On Wednesday, the U.S. Bureau of Labor Statistics reported that the unemployment rate for the 25 million foreign-born persons in the U.S. labor force dropped one percent from 9.1% in 2011 to 8.1% in 2012.
Nationally, the U.S. unemployment rate stands at 7.5%.
The Labor Department says that 16.1% of the U.S. labor force is made up of foreign-born workers, nearly half of which (48.3%) are Hispanics.
Median weekly wages between native-born and foreign-born workers differ $172.
In 2012, the labor force participation rate of foreign-born was slightly higher than that of native-born worker, at 66.3% and 63.2% respectively.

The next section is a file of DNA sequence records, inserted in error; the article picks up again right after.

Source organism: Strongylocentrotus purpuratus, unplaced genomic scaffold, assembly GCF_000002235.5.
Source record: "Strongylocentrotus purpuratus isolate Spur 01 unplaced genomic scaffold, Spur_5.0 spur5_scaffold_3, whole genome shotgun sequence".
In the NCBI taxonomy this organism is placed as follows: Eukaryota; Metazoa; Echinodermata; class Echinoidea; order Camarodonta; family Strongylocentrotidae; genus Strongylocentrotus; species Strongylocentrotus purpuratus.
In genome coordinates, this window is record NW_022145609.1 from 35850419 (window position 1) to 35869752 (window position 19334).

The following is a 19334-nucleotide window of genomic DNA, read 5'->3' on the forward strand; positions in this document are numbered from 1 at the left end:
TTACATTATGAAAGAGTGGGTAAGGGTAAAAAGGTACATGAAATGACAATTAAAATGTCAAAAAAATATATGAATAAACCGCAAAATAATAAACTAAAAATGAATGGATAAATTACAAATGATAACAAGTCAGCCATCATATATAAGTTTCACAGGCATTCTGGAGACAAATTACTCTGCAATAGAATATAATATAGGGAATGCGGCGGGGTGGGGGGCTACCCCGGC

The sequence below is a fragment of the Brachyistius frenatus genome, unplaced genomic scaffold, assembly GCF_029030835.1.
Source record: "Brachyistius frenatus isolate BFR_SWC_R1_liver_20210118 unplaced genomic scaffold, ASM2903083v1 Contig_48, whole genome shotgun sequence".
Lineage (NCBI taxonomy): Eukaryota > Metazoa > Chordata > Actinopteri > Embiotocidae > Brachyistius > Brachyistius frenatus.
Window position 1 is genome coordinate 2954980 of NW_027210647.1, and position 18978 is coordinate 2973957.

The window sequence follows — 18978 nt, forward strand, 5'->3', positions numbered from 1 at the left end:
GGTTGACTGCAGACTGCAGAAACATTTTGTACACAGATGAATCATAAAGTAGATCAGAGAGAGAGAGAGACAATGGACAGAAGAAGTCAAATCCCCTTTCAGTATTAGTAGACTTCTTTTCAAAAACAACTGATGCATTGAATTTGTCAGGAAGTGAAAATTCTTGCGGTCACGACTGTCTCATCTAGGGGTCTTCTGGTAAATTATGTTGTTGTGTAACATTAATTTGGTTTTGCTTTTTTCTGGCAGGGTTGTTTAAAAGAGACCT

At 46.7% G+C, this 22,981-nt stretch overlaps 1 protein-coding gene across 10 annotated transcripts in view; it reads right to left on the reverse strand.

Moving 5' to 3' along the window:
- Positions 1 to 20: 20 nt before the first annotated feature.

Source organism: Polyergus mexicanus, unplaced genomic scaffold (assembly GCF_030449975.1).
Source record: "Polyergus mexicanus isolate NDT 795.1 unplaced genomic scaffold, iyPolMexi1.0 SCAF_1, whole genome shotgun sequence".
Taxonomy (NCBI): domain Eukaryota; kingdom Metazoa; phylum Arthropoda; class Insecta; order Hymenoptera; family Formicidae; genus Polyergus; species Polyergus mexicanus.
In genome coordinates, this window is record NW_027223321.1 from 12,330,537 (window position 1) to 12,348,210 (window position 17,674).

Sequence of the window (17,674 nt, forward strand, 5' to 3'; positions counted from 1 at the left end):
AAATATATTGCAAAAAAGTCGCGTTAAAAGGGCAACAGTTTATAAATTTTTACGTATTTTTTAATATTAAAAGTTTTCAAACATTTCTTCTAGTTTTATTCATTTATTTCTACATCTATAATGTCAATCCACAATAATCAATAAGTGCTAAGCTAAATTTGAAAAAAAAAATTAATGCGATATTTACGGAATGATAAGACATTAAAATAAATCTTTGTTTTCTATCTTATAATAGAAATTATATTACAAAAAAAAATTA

The Labor Department also covered differences in educational attainment, finding that while nearly a quarter (24.6%) of foreign-born workers 25 years old and over lacked a high school degree, only 5.1% of native-born workers had failed to graduate high school.